HP and partners mobilise 3D printing against Covid-19

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HP and its digital manufacturing partners around the world are using their 3D printing teams, technology, experience, and production capacity to help deliver critical medical parts in the ongoing effort against Covid-19.

More than 1,000 3D printed parts have already been delivered to local hospitals, according to HP.

The firm's 3D R&D centers in Barcelona, Corvallis, San Diego and Vancouver are collaborating with global partners in a coordinated effort to increase production and meet the current surge in demand for the parts.

Left: Field ventilator that includes 3D printed parts made with HP's Multi Jet                                                                                                                                                                Fusion technology.

Initial parts being validated and finalised for industrial production include face masks, face shields, mask adjusters, nasal swabs, hands-free door openers, and respirator parts. HP is also coordinating with government, health, and industry agencies in numerous countries to ensure a synchronised and effective approach.

'HP and our digital manufacturing partners are working non-stop in the battle against this unprecedented virus,' said Enrique Lores, president and CEO of HP. 'We are collaborating across borders and industries to identify the parts most in need, validate the designs, and begin 3D printing them.'

What parts are being made?

Some of the first parts being validated and produced include:

  • Hands-free door opener: Door handles are among the most germ-infested objects in houses, hospitals, factories, and elderly homes. This adapter allows for easy and more sanitary opening with an elbow.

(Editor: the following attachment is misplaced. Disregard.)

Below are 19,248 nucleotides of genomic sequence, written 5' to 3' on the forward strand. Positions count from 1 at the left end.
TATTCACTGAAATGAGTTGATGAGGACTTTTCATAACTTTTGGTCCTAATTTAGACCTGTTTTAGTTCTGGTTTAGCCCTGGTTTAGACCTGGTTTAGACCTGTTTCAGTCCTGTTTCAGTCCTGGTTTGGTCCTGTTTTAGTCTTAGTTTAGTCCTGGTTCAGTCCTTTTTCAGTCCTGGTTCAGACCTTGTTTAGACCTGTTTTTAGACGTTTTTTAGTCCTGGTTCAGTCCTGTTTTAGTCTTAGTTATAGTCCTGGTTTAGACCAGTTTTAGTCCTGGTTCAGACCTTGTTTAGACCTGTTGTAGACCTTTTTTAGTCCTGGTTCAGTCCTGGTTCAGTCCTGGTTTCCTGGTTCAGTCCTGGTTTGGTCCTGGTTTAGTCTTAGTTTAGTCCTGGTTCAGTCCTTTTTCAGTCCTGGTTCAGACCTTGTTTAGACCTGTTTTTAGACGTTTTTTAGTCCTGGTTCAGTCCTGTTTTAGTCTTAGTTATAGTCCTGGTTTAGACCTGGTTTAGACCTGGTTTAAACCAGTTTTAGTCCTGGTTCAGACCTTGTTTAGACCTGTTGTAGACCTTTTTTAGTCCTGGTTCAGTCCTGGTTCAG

• Mask adjuster: Many hospital staff are required to wear masks for long periods of time. This clasp is designed to improve comfort and alleviate associated ear pain.
  • Face shields: Face shields are one of the highest-need personal protection items. Brackets to hold the shield and comfortably fit the wearer are a critical component.

Face shields and hands-free door openers are two of the first parts being made using 3D printing to help prevent the spread of covid-19.

Many more parts are in the testing and validation phase and are expected to begin production soon, including:

  • Field ventilator: 3D printed parts for a mechanical bag valve mask (BVM) that is designed for use as a short-term emergency ventilation of Covid-19 patients. This simplified design enables a robust and less-complex device, facilitating its rapid production and assembly.
  • FFP3 face masks: Effective protective gear is needed for medical providers to treat the volume of expected Covid-19 patients. HP is validating several hospital-grade face masks and expects them to be available shortly.

HP and its partners will be making the validated design files for many of the parts that do not require complex assembly freely available at this website for download.

3D designers and innovators who wish to join the battle against Covid-19 can contribute new applications and ideas at this website.

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